–Christina

Photo credit: the-hypnotic.blogspot.com

Single’s Movement Has a Slogan! February 20, 2012

Posted by Onely in Heteronormativity, Take action.
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4 comments

Copious Readers, let us know what you think of this for our Singles’ movement slogan (if I may be so bold):

Separate sex and state!

Advantage: If you pronounce it SeparAYTE, it has rhyme and rhythm.

Disadvantage: Some people might read it as SeparUT.

Advantage: It has “sex” in it.

Disadvantage: It has “sex” in it.

As our regular readers will recognize, the slogan reflects how many governments give arbitrary rights and privileges to married couples, at the expense of gays who cannot marry and, less famously, at the expense of single people.  Yes, some companies or governments think of themselves as all progressive for providing some domestic partner benefits, but in doing so they’re just feeding back into the whole overdone trope of couple-privileging.

Moreover, “couple” is largely by default defined as two people who live together and have sex with each other on a regular basis. This prevents, or at least deters, two platonic females (for example) who live together, maybe share childcare responsibilities, and function as a married couple in all ways but one–dare I whip out the Kate & Allie reference? I do dare–from receiving or applying for domestic partner benefits.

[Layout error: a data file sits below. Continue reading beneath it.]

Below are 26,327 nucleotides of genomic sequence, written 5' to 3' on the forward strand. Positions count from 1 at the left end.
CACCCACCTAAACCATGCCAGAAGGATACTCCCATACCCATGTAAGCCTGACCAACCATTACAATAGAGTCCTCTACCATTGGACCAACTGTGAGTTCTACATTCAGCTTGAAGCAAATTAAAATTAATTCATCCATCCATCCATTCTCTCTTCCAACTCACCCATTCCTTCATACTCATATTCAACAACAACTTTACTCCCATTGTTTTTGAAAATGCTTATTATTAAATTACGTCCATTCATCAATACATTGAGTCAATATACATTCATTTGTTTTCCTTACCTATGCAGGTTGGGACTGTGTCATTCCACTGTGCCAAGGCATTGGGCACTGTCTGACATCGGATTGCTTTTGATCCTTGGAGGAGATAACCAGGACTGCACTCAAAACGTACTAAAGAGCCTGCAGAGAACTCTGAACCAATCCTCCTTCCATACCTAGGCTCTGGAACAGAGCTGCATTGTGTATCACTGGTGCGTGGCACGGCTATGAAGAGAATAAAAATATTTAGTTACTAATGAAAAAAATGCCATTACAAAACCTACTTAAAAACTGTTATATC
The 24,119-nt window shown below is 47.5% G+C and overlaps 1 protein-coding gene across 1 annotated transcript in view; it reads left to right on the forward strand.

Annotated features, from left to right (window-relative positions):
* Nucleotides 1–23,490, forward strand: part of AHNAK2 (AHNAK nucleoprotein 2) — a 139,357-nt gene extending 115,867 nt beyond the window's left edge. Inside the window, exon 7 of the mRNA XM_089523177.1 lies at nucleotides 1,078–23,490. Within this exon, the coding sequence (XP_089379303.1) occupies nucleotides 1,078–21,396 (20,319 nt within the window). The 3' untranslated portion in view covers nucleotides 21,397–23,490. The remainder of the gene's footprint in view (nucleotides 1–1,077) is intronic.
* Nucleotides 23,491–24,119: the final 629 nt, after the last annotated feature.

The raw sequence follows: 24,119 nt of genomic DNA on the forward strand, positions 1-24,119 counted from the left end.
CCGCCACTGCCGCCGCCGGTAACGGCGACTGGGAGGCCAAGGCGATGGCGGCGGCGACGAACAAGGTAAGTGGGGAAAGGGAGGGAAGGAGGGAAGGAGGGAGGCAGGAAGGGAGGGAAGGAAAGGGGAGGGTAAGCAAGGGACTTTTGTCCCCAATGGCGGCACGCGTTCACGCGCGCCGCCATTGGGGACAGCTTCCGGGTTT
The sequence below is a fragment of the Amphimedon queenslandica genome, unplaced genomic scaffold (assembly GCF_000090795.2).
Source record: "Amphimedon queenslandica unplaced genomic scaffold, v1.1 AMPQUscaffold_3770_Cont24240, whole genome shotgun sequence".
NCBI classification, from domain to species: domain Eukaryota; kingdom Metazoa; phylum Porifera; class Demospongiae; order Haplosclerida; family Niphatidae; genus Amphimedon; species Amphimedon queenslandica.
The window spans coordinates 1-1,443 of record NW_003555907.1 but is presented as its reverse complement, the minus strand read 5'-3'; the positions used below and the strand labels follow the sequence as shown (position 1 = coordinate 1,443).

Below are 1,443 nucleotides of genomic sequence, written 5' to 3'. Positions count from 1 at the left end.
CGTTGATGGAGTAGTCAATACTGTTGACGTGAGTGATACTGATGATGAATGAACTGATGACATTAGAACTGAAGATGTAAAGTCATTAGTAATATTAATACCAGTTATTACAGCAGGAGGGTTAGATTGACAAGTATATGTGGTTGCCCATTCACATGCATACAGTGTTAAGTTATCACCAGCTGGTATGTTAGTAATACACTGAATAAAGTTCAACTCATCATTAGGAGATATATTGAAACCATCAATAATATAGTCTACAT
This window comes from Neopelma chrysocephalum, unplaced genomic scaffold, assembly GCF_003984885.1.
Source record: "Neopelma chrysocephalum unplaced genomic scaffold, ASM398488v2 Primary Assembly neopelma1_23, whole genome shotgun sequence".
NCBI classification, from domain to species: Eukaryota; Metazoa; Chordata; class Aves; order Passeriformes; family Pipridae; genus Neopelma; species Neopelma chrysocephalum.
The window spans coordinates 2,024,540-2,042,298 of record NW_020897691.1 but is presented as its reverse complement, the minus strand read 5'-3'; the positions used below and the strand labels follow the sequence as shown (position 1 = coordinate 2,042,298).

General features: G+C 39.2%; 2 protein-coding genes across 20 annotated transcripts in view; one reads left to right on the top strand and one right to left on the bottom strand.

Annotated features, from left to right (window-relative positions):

This is why we think Separate sex from state is an appropriate slogan for progressive singles. Separate sex from state, and many other cultural prejudices about singles (selfish, lonely, always seeking “the one”) will fall away as well.

–Christina

P.S. If you watch the Kate & Allie episode, aired in 1984, you’ll see how they float the idea of “family can be defined many ways.” Yet over twenty years later, so many people (and institutions) are still acting as if the hetero couple unit is the be-all end-all of family. Shameful.